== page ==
Why is it that I have not been able to grow cucumbers this year? We have planted twice this year, early (in June) and late (in late July.) Both times we planted a couple hundred feet in each of our two fields. They all died.
Out of the June plants we got a handful of fruit, maybe 80 total, before the plants succumbed. We did our best to keep them alive, we sprayed them with organic fungicide a couple times (options for these products are limited and expensive) but without success.
I fear the culprit is downy mildew, to which cucumbers are particularly susceptible and which thrive in cooler wet weather, like the weather we had this spring and early summer. Unfortunately, conventional wisdom says once you see the outbreak it is to late. The cure is spraying fungicides on your crops regularly, before an outbreak. But one of the hallmarks of natural production is that you do not treat a problem that does not exist. Scout and treat. Don't use fungicides and pesticides you don't need!
As our CSA members know this has not been a year for either squash or cucumbers. Most of our summer squash was also infected, which has limited our harvest to very small amounts of all but one very hearty heirloom zucchini (which our CSA members know well by now!) And unfortunately, our winter squash is also not doing well and the melons all had to be tilled under (no fruits at all!)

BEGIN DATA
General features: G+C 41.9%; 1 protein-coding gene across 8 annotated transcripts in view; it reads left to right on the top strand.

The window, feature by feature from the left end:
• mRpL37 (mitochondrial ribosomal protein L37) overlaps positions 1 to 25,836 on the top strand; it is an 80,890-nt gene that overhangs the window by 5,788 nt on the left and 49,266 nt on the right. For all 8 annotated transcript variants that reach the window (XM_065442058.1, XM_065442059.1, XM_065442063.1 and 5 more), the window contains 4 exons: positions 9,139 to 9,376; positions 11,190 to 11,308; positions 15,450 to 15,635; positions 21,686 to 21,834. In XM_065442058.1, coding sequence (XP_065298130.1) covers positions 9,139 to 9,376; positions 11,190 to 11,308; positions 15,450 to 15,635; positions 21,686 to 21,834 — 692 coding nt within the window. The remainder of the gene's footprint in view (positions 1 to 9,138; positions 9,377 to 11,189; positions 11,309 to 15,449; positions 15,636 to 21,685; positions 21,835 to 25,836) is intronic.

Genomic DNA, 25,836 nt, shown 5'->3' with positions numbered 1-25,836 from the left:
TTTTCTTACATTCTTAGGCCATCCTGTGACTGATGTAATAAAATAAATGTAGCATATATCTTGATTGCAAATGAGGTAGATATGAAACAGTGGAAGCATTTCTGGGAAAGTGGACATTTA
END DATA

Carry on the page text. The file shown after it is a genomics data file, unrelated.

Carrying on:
The Ohio State extension confirms that this disease which will not overwinter in our climate and was once considered only a late summer problem in Ohio, when some of the spores made their way up this far born on winds from hurricanes was spotted in Ohio (Medina, Erie, Summit, and other northern counties) as early as June this year. The theory, I gather, is that it is overwintering in Canadian greenhouses, which is why it is seen so much in Northern Ohio and not as much in southern Ohio.
So what can we do? First, we can take a little solace in the knowledge that it cannot overwinter, so future contamination will be from the wind and not our soil, even in areas which have been previously infected. Secondly, next year we will have to start a preventive spraying program on all our cucumbers, melons, winter squash, summer squash, and pumpkins. This will be expensive (as organic options for fungal control are limited.) It also goes a little against what we try to do, however we have had severe losses this year and while risk is part of being a CSA member, it's our responsibility as CSA farmers to do whatever in our power to reduce that risk.
So a sprayer for the tractor is defiantly on the list of purchases for next year.